Wednesday, August 27, 2008

Byetta may not be the cause of recent deaths, stock reaction unjustified

On Tuesday August 26, Amylin (AMLN) and its partner Eli Lilly (LLY) announced that four patients had died while on diabetes treatment Byetta.

Both Amylin (down 12%) and Lilly (down 1%) sold off in after hours following repeated headlines saying Byetta responsible for death.

The truth is no one knows what caused the death. The information released mentioned severe pancreatitis as a cause. Needless to say it is possible that pancreatitis, which happens with higher frequency on diabetic patients, was not caused by Byetta. Over a million patients have taken Byetta since it has been launched and the product has a good safety profile.

One patient was morbidly obese while other patients had major other complications such as surgeries.

I had previously recommended not to buy Amylin due to the lackluster uptake of Byetta and the inability of the management to manage expectations and earnings.

This is yet another case of a panic driven sell-off with incomplete set of facts. Once the dust clears, there is a very good chance that Byetta will be cleared.

I am recommending a short term long position in shares of Amylin (AMLN) which could be trading 10-20% higher in the weeks to come.

Disclosure: The author does not have any positions in AMLN of LLY.

Tuesday, August 12, 2008

Performance of Biotechnology Stock Blog Portfolio

Analyzing the performance of my previous picks is by far my favorite part of writing this blog. It has on many occasions allowed be to learn from my mistakes.

I have moved the numbers to Google docs so that they are easier to read. Here is a link to that spreadsheet.

The bottom line return for this portfolio of picks is 14%. This is the average of all the picks assuming one would have invested equal amounts. This is not the greatest return over almost two years but here is how I plan to improve on that:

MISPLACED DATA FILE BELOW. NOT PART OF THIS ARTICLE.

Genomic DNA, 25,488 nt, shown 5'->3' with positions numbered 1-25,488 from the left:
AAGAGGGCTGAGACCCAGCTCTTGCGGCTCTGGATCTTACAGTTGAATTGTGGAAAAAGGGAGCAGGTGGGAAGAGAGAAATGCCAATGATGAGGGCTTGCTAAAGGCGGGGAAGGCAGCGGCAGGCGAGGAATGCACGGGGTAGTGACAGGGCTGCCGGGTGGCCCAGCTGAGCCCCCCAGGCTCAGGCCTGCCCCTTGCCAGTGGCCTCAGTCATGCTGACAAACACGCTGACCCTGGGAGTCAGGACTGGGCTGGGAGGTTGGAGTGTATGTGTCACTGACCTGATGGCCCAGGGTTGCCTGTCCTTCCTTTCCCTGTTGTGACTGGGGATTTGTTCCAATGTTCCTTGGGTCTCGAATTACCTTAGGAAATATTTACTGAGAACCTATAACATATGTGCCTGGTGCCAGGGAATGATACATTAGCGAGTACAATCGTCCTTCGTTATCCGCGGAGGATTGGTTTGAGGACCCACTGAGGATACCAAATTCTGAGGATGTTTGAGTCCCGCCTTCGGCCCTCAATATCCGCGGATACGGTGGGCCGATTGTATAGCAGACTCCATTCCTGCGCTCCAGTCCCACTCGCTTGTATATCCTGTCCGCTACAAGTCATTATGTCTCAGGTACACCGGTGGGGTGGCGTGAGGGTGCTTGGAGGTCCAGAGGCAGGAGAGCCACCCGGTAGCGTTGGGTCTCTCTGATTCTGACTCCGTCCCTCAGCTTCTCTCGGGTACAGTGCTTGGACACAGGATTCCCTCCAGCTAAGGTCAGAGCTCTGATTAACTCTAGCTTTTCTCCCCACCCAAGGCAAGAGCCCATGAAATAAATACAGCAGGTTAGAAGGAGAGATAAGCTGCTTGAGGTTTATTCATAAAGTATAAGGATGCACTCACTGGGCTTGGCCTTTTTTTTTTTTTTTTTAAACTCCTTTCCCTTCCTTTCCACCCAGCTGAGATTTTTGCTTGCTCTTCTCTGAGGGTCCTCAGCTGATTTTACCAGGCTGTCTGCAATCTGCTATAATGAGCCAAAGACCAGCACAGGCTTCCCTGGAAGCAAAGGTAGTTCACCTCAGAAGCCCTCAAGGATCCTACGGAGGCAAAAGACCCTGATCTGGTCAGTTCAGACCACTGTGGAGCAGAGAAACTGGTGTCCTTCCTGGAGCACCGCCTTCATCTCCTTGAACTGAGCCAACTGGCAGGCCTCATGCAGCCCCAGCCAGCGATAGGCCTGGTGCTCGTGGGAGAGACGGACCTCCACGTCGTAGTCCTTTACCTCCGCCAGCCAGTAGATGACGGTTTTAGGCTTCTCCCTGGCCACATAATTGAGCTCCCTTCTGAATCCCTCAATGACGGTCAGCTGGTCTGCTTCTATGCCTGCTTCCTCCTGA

The biggest mistake I made in the past two years was not being in two "HOT" stocks , Celgene (CELG) and Alnylam(ALNY). My reasoning for Celgene was valuation, which was true for some time but I failed to realize the latest recovery to M&A activity.

ALNY was a tougher call to make as I was waiting to see more proof that their technology was going to work. Their recent successful partnerships have shown that other companies are interested in their antisense technology and the stock has seen a significant increase.

In the buy-high-sell-low category, Amylin (AMLN) was a big disappointment. I have learned my lesson about calling winner products before the game is over.

Another more general mistake is the lack of trades during obvious times of bottoms and tops. The remedy for this problem would require me to take time from other activities but I will try to make time to be more diligent on this.

Finally, I have learned that small cap biotechs kill returns. Therefor, in real life, it is best to allocate a smaller investment size to small caps and pick more than one or two of them in case most fail to create any returns. My model portfolio gets hurt due to the equal weighting of all of the stocks.

For the remainder of the year, I am continuing to be bullish on biotechnology and pharmaceutical sectors. I am adding Alnylam (ALNY), Amgen (AMGN), Seattle Genetics (SGEN) and Rigel (RIGL) to my model portfolio and I will write more about them in the future.

Saturday, August 09, 2008

Panic selling in Biogen-Idec and Elan represent great buying opportunity

In July, Biogen-Idec and Elan, who co-market the multiple sclerosis drug Tysabri, announced two new cases of PML a potentially deadly side effect. The stocks sold-off almost entirely. Biogen-Idec lost about 30% of its market share while Elan has lost over two thirds of its value.

I had previously recommended shares of Biogen-Idec right after the buy-out rumors vanished and the stock was trading around 54. I had based that recommendation of the potential success of Tysabri.

In August, both biotech companies announced no plans to take Tysabri off the market and I don't anticipate that FDA will force them to do so. Tysabri was voluntarily taken off the market in 2006, when the first case of death from PML became public. This resulted in an investigation and a strong warning label in addition to physician training to look for signs of PML.

Today, more than 30,000 patients are being treated with Tysabri with no better options. This however may change in the future as other companies, including Genzyme have MS products in the pipeline.

Until then, both Elan and Biogen-Idec will continue to profit from Tysabri and their shares are undervalued at this time.

Disclosure: The author does not have any positions in either Biogen-Idec or Elan.